After the Presentation
Once you have presented your product to the buyer, you may be given approval or rejection at that meeting. However, it's more likely that you'll have to wait two to four weeks, depending on the product category and whether a committee is involved in the buying decision (perishables tend to have a faster response time).
In some cases, the buyer will agree to test-market the product in a few stores for a set time (for example, two to six months) before committing to listing the product. However, this is more the exception than the rule.
If your product was rejected after the initial presentation, that isn't necessarily the end. You can approach the retailer again if you have made appropriate product modifications or enhanced trade terms to meet the needs of the retailer. Be aware, though, that many retail organizations only allow previously rejected products to be reviewed for listing again after three to six months have passed.
How to Be a Successful Supplier
Retailers have used adjectives such as professional, efficient, well-informed, ambitiousand creativewhen asked to describe a successful supplier. However, effective actions leading to results speak louder than words
A successful supplier must consider the buyer's needs and communicate all relevant information concisely and on time.
Important information includes:
You should always have product samples, price lists and deal information readily available for the buyer.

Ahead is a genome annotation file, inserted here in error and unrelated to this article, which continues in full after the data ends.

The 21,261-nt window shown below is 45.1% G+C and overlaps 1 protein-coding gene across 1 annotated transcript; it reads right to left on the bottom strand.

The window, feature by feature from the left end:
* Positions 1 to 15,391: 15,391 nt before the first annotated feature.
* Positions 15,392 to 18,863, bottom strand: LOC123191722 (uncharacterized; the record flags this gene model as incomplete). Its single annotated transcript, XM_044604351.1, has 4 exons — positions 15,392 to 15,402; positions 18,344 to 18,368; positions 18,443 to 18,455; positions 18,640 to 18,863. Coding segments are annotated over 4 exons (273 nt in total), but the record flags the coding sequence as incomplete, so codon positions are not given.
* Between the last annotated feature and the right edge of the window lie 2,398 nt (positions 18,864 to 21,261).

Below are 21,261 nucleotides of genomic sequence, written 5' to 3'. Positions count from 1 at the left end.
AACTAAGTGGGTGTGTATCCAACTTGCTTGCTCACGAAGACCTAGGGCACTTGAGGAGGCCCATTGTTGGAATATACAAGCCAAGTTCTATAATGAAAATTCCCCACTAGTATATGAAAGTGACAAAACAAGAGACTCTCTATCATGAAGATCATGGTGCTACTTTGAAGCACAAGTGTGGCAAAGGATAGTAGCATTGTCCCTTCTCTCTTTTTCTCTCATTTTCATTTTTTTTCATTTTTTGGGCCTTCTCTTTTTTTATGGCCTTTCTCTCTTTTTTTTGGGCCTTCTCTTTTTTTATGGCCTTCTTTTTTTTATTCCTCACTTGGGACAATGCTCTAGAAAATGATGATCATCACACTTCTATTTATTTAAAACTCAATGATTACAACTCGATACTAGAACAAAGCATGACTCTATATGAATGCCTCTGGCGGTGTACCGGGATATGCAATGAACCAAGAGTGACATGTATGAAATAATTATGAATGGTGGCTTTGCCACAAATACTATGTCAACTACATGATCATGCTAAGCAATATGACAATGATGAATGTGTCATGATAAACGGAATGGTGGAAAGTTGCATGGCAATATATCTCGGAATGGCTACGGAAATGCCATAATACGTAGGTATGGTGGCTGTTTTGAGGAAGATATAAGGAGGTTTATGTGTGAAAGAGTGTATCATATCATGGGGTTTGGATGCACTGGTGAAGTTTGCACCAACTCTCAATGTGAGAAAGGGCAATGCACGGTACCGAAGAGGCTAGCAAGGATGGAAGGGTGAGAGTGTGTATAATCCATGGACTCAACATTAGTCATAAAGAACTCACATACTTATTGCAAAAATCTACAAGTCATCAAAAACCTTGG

Frequency of Contact
When retailers were surveyed, they indicated that successful suppliers contact buyers on a regular basis-for example, every two weeks-to ensure that supplier and product are meeting retailers' needs and expectations.
Getting a product listed doesn't mean that it will stay listed. You will have to follow up with adequate merchandising and promotional efforts to ensure that the turnover rate of your product meets or exceeds expectations.
You and the retailer should agree on the expected turnover rate of your product at the store level. Then you need to constantly monitor this rate and adjust deals, allowances and promotional efforts to ensure that retailer expectations are satisfied. Keep in mind that the number of times a case of your product sells (the "case turns") and the size of cartons are extremely important. When buyers check velocity reports, they usually look at the number of turns, not the case size. It may be to your advantage to package 12 units per case instead of 20, because increased turns are perceived to equate to increased sales volumes.
Merchandising focuses directly on using the trade and the purchase environment as vehicles for enhancing consumer sales. It affects the trade's acceptance of and support for the product in-store. Merchandising is an ongoing activity.
Aspects of merchandising include:
Merchandising tools include:
Suppliers often hire merchandising companies to monitor in-store product displays, product stocks and so on, to ensure that their products are being presented as expected.
Warehousing and Distribution
You should identify any shipping problems, stock shortages, over-shipments and damages. Then you need to take immediate action to correct them. It's also important to monitor the service of freight companies to be sure that they are meeting your needs and those of your buyers.
The industry often uses terms to refer to its buying practices and the process of effectively moving product from the raw stage to the consumer.